According to the US National Park Service, a tourist crashed a camera-equipped drone into Grand Prismatic Spring, the park's largest geothermal hot spring. In May, the National Park Service banned drones from Yosemite National Park, and in June that ban expanded to include all national parks. The Prismatic Spring crash is not the first drone crash on a national park, and it's unlikely to be the last.
Earlier this week, the New York Police Department arrested two men under charges of reckless endangerment for flying a drone close to a police helicopter. Recordings from the helicopter's cockpit reveal that the NYPD pilots in fact never feared the drone, and instead actively pursued it with their police helicopter.
Very early in the morning on Monday, officers with the New York Police Department arrested two men for flying a drone near the George Washington Bridge. The officers were dispatched by an NYPD helicopter pilot, who claimed the drone came within 800 feet of his chopper. Nestled within this sparseness is everything frustrating about the state of drone regulation today.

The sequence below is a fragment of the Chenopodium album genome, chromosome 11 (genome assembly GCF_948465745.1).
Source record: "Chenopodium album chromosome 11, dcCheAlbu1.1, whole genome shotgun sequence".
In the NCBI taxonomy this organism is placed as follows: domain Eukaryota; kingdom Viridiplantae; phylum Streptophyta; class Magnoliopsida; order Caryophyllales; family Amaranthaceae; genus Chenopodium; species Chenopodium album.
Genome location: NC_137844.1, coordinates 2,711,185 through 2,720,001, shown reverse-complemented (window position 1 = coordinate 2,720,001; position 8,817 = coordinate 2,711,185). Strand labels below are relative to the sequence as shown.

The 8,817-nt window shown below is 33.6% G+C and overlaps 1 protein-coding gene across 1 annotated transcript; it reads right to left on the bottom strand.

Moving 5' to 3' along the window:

Drones are exciting pieces of technology, yet most of their applications are quite dull. One of the most common: flying over large, empty spaces to make sure everything is okay. Today, the Federal Aviation Administration announced the first-ever authorization of a commercial drone flight over land, and, as you might expect, it's not the sexiest of missions. The oil and gas company BP will fly a small drone over pipelines in Alaska. The first flight took place on June 8th.